Another band you have worked with is Sidestepper, very famous for fusing elements of Antillean and Colombian music with electronic music.
“Yes, the band was formed in Colombia, by the English producer Richard Blair, he revolutionized the traditional sounds of the region by mixing them with avant-garde sounds, with them I made an interesting work”.
Tell us about the Salsa Nueva Project
“That is the project of the Venezuelan pianist Elena Riu, is the fusion of Salsa with classical arrangements, you can be listening to a kind of montuno, a tumbao’ on the piano and the minute it disappears and leaves a passage well classic, is Latin in classical music, had original themes, is a theme that is called sal-si-ta -so separated-, had songs by Ruben Blades, Ismael Rivera, very cool.
“She needed a rhythmic element and invited me to accompany them, two months later we recorded an album in a church”.
How do you feel about conducting one of the most popular bands in London, El Conjunto Sabroso?
“It has given me a lot of foundation and satisfaction, it was founded by Mrs. Luisa Elena Caicedo, since I arrived here I started to work with them, she listened to my references and called me to make substitutions, then I was their director and assistant director”.
With you, the saying goes… No one is a prophet in his own land
“I think that yes, many people have been prophets, but… after death or after many years -laughs-, I don’t know, at this moment it is so difficult to put a definition to this, although I believe that nobody is a prophet in his land”.
From whom or from whom has he taken his musical influence?
“There are several, the list is long, Carlos “Tabaco” Quintana, Orlando Poleo, Alberto Borregales, Alfredo Villamizar, Orestes Vilato, Tito Puente, Dave Wackel, Ray Barreto, Un Solo Pueblo, Guaco, Paquito de Rivera, Giovanni Hidalgo, Paoli Mejias whom I had the pleasure to meet and accompany, El Trabuco Venezolano, La Fania All Star, Irakere Orchestra, and Puerto Rican and New York Salsa, among many others”.
How has your musical growth been?
“I have learned a lot from each culture, from the Colombian, Cuban, Argentinean, African, knowing the folklore of other places teaches you a lot, sharing with people from all over makes you grow and learn every day, this is part of the particularity of my profession.”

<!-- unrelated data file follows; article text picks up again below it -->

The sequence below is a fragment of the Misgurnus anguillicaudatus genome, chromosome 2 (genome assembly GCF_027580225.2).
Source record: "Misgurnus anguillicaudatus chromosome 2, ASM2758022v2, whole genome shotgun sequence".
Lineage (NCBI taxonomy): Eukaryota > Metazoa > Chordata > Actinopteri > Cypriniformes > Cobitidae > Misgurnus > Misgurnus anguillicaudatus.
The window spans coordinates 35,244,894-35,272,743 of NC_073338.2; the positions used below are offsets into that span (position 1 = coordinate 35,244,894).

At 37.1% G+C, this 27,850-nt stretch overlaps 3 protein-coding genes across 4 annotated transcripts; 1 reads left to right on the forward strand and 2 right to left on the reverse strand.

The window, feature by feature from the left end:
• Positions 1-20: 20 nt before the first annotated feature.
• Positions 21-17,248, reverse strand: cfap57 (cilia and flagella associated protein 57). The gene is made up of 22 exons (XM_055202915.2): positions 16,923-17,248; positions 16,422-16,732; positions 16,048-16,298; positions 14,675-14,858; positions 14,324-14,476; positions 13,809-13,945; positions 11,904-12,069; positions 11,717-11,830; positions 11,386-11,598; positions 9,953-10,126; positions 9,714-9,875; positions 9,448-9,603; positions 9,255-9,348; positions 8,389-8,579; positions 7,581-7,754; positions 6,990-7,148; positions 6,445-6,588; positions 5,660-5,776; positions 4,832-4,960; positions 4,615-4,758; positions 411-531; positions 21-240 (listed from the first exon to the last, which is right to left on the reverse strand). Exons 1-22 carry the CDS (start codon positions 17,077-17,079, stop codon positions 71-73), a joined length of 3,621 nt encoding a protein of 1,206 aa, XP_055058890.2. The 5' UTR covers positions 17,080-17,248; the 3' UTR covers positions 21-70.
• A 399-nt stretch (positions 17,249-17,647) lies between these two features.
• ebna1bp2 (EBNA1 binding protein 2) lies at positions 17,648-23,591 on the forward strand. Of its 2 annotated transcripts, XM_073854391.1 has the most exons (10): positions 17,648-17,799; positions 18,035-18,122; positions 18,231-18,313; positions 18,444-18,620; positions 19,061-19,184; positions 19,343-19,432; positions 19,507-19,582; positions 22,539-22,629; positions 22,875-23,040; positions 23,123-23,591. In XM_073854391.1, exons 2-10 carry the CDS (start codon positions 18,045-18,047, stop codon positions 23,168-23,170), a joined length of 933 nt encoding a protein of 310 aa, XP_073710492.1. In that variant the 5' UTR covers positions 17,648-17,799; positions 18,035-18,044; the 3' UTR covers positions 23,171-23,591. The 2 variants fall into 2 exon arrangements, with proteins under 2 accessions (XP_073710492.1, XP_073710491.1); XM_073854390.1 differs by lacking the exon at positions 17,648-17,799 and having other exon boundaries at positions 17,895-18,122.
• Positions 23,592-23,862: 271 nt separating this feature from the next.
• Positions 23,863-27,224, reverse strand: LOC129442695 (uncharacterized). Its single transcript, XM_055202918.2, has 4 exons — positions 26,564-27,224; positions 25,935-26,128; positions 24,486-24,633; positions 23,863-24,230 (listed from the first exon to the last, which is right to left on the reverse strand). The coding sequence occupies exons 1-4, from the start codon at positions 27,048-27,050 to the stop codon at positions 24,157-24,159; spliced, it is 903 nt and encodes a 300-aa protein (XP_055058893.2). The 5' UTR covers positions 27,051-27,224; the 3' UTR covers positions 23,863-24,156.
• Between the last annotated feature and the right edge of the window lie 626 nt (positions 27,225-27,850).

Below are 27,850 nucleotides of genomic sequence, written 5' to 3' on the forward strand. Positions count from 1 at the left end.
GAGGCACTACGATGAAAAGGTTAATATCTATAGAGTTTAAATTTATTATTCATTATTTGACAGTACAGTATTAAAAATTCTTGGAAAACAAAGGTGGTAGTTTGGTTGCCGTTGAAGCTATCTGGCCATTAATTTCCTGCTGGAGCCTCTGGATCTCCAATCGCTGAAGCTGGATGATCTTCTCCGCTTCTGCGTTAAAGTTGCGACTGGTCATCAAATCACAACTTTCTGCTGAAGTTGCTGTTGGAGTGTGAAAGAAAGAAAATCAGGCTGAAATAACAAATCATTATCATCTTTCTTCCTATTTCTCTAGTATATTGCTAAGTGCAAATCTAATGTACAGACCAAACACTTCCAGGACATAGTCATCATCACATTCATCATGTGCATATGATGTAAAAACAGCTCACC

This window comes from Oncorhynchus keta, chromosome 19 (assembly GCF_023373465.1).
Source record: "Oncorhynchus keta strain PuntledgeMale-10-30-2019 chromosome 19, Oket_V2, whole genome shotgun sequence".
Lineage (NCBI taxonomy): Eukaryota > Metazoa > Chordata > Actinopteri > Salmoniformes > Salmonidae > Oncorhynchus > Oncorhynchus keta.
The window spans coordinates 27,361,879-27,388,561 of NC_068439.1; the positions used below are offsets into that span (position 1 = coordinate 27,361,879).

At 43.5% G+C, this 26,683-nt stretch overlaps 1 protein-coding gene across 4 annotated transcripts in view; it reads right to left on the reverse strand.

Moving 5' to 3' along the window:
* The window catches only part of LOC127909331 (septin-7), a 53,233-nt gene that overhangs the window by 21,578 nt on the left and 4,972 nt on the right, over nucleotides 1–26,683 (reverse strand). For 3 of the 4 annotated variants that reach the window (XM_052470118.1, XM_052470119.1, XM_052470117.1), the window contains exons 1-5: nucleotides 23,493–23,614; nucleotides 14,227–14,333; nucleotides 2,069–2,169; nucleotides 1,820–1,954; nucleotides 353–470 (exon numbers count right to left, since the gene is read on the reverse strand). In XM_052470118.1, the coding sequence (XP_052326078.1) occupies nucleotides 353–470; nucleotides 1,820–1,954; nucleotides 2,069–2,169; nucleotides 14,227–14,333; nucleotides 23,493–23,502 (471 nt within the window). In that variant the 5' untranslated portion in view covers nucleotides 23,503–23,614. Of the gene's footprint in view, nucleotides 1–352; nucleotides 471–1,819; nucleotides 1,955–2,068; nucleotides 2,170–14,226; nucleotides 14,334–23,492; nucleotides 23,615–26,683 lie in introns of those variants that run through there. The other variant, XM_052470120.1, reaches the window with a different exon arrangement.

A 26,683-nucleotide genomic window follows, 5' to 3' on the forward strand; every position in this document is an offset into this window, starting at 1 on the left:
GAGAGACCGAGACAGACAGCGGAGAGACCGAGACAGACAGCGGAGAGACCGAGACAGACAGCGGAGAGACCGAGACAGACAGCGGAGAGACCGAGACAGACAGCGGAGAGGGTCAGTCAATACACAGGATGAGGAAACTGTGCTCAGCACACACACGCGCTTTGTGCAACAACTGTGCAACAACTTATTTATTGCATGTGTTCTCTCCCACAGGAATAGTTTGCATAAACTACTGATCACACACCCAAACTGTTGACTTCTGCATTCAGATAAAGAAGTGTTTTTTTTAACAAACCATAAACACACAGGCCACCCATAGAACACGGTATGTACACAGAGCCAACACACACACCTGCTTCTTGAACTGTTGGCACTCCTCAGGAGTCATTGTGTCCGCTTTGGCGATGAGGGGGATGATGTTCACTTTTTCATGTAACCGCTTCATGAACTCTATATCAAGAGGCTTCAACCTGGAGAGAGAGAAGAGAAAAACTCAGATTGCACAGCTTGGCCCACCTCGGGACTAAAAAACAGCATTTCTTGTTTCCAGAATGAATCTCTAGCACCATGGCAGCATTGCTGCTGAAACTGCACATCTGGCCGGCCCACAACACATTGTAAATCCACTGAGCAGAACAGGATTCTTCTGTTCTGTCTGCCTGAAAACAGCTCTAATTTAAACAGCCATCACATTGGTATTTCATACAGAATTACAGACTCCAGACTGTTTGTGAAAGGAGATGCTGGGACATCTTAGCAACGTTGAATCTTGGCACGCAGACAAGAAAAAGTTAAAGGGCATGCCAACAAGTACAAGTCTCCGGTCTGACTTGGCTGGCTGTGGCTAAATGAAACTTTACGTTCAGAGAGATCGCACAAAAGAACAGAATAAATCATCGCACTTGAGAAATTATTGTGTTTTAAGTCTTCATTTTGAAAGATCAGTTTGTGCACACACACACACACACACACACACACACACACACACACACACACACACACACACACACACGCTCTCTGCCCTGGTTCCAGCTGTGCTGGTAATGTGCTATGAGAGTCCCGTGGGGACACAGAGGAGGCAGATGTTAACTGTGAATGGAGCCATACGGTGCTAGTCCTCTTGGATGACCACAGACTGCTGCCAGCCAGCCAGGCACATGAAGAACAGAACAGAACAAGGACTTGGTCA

How do you see the market right now, there is a great variety of music, everyone has their own style, what do you think of all this new, but sometimes not good?
“I don’t know if it’s taking a turn or not, the truth is that Europe is different, it has another kind of market, which is not that I’m involved, previously there were many festivals, pop and rock are the popular music of this country, but, reggaeton has been influenced by society, it has been injected with a lot of money, apart from the impact of social networks, it reaches more people, social networks have changed the way music is sold in the world.
“People are scared of reggaeton, for me it depends on who is doing it, the market has changed because of the networks, anyone makes music, anyone plagiarizes music from others, we are in a time of change and music does not escape from it.”
What do you think about tributes and copies, is the musician’s creativity running out?
“When people are alive it is always good to highlight their contribution to the world, there will always be a reference to someone, but it is good that people are creative, and there are the brazen ones who shoot the songs and put other lyrics on them, it is like winning people over with other people’s work”.
“The musical genius has not declined, what happens is that there are no promotions, people who do not do commercial work, it costs a little more to reach, fight against the great machines that bet on other things, musical geniuses are born for generations, are counted.”
Wilmer Sifontes and his records
The first production of the Conjunto Sabroso is entitled “Ya tengo lo que quería, realmente”
“You never get to have everything you want, but at that moment, we had what we wanted, in that production there are arrangements by Naty Martínez”.
Among your personal projects, which ones would stand out and what new proposals do you bring to the public?
“I was the founder of Ensamble Criollo, we still work with this, AfroAmerica Project, Wilmer Sifontes y Su Combo Caribe, Will Sifontes and his Latin Sound and I’m still working with Conjunto Sabroso as musical director, besides, I’m making a solo album, -let’s say it’s called Latin Jazz- it’s a mix of everything, of my musical career, I already have 3 numbers, there will be duets, quartets, guests, the production is going to be called “Handmade”.
If you were to choose between folklore and salsa
“I’ll take them both, they’re different loves, I still do folklore, salsa and fusions.”
What recommendation do you have for the relay generation
“My recommendation is that they prepare themselves, musically, but first of all their idiosyncrasy, we have to have very clear the bases of what we are and develop them with modern techniques and other elements from other countries, to have discipline, today it is easier to have the information, there are more institutes, the internet”.
By Eling Blanco, ISM Journalist Correspondent, Caracas, Venezuela